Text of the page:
Three inmates overdosed on suspected heroin in the booking area of the Medina County Jail Friday afternoon.
Captain Kenneth Baca from the Medina County Sheriff's Department said one of the men concealed the drug in a body cavity and then "expelled it" in a cell room while the trio was awaiting booking.
The possible heroin was shared and snorted by all three of them, Baca said.
"One of the corrections officers walked by and noticed that two of the individuals were laying down and they didn't look right," Baca explained.
Naloxone was used to revive the men and they were transported to Medina Hospital, according to jail officials.
Two of the men have since been brought back to the jail. The third man remains hospitalized.
That type of desperation doesn't surprise Gary Hubbard, the director of the Medina County Drug Task Force.
"Their mind tells them they need this regardless, and if they know they're going to jail, their mind is telling them they really need it because it's going to be harder to come by," Hubbard said.
The overdoses happened before the inmates could be searched with a body scanner.
The Medina County Jail is one of six jails in Ohio that uses the high-tech machine to search for concealed drugs.
The jail has used it for about a year. It has not found any drugs on people being booked, but in three cases, inmates handed over drugs, including heroin, before they were scanned.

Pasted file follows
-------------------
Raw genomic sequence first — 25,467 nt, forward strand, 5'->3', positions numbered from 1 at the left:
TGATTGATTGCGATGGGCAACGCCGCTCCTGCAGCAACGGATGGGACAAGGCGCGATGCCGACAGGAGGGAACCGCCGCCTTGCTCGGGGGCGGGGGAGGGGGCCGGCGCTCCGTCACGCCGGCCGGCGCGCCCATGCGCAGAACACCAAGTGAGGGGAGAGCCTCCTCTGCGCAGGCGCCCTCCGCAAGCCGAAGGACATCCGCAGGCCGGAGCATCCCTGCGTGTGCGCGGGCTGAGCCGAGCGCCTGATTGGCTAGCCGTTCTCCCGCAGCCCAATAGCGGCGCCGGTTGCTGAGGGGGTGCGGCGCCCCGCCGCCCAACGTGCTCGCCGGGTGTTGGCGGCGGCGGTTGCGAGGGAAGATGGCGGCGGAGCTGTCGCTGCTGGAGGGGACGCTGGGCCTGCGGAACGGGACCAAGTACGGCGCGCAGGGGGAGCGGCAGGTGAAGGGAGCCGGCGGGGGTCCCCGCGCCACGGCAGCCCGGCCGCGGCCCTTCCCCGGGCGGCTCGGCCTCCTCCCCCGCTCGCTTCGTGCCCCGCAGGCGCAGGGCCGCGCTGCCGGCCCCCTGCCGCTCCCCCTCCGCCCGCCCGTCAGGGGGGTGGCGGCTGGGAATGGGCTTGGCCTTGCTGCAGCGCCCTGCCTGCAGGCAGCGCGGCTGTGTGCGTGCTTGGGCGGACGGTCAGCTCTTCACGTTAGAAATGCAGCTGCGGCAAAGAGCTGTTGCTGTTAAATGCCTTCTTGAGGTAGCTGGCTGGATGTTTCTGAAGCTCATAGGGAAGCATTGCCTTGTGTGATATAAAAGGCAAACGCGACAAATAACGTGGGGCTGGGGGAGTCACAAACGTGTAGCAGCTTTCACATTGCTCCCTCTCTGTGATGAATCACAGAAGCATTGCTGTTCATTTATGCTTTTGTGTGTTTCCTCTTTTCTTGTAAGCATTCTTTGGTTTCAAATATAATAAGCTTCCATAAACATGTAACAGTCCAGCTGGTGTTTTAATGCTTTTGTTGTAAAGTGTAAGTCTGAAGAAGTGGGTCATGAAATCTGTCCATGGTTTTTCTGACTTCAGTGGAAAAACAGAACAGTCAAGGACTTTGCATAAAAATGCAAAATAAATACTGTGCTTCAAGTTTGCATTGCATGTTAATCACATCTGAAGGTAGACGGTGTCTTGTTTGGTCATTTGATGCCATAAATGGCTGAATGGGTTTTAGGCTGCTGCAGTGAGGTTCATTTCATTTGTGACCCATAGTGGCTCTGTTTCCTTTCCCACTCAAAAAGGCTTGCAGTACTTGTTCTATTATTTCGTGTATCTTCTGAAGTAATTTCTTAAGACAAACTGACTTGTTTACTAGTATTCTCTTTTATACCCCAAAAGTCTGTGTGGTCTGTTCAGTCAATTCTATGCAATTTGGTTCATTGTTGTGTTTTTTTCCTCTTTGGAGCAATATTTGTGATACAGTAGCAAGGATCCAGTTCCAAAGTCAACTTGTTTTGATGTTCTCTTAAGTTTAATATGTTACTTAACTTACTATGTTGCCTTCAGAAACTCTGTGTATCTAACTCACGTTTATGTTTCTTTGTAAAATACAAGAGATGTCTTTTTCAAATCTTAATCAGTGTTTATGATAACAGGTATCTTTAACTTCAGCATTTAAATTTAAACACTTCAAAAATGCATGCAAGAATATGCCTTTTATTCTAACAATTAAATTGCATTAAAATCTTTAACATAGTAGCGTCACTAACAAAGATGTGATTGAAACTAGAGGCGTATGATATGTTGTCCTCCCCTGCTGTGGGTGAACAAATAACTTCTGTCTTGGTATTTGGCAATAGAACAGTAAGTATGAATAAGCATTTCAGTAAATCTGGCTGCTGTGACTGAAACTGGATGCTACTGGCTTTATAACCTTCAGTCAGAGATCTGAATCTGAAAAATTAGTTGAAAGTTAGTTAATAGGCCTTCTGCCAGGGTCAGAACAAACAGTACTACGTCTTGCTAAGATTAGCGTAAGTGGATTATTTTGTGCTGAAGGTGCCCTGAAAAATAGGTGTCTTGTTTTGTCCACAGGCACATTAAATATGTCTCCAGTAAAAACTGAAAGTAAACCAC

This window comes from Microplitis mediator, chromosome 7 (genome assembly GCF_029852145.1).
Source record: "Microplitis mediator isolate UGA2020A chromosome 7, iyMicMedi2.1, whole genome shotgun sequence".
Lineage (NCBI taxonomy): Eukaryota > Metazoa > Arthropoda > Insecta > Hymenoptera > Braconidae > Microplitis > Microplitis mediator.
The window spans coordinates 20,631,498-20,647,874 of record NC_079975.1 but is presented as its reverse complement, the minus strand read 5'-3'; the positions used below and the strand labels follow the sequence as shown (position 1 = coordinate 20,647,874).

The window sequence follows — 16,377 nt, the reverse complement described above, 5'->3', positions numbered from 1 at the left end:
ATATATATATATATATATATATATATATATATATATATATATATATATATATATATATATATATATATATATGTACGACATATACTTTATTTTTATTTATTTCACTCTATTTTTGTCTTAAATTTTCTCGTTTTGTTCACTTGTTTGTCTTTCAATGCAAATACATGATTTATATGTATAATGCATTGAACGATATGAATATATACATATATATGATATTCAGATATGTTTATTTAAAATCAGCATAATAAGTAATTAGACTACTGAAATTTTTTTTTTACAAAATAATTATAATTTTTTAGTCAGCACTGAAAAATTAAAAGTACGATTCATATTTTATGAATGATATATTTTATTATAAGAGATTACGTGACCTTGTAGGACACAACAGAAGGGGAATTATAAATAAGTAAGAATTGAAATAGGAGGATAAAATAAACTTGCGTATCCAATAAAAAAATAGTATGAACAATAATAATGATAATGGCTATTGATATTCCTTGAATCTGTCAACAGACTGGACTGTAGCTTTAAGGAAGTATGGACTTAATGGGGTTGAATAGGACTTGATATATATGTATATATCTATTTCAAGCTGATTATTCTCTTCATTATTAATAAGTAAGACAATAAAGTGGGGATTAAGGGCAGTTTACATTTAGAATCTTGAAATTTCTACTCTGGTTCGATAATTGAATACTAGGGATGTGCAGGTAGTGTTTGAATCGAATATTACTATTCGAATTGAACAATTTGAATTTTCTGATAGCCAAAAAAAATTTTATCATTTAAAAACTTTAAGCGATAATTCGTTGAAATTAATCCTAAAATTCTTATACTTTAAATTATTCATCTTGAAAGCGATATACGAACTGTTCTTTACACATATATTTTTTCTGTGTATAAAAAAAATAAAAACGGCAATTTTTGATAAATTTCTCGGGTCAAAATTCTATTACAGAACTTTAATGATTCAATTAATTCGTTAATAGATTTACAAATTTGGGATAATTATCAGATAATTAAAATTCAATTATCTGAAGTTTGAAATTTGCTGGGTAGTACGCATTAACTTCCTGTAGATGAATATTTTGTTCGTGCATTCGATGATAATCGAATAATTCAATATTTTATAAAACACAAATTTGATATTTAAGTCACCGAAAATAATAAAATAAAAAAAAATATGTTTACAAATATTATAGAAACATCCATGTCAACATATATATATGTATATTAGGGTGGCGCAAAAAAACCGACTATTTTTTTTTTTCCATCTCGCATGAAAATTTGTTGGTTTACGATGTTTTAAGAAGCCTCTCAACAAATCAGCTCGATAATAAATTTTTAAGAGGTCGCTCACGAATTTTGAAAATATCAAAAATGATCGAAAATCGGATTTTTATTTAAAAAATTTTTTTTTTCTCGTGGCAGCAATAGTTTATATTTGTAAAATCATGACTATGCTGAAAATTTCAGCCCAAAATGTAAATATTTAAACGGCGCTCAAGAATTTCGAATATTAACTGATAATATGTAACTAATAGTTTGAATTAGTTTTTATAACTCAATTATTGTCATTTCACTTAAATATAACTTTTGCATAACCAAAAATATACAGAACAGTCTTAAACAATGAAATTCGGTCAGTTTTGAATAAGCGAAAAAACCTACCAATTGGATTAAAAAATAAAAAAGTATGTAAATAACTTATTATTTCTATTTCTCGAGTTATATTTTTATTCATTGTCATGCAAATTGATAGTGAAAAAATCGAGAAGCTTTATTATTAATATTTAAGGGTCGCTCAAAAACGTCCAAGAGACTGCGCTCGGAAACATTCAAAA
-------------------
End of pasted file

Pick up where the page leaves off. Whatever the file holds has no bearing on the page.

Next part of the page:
In another instance, the scanner found magnets that a man had swallowed.
In light of last week's overdoses, the jail is now considering changing policy and scanning inmates before they're placed in a booking waiting area.
Hubbard said drug overdoses in the county have more than doubled over the past year. 128 cases were reported in 2015 compared with 258 cases in 2016.
Twenty fatal drug overdoses were reported throughout the county in 2015. There were 36 last year.
Mark Trew, the CEO of Alternative Paths, said his agency has treated 115 former inmates with substance abuse or mental health disorders through a grant-funded program called the Medina County Criminal Justice Behavior Linkage Program.
"Ninety-four percent of those people connected with on-going treatment," Trew said. "We follow those people into the community after their release."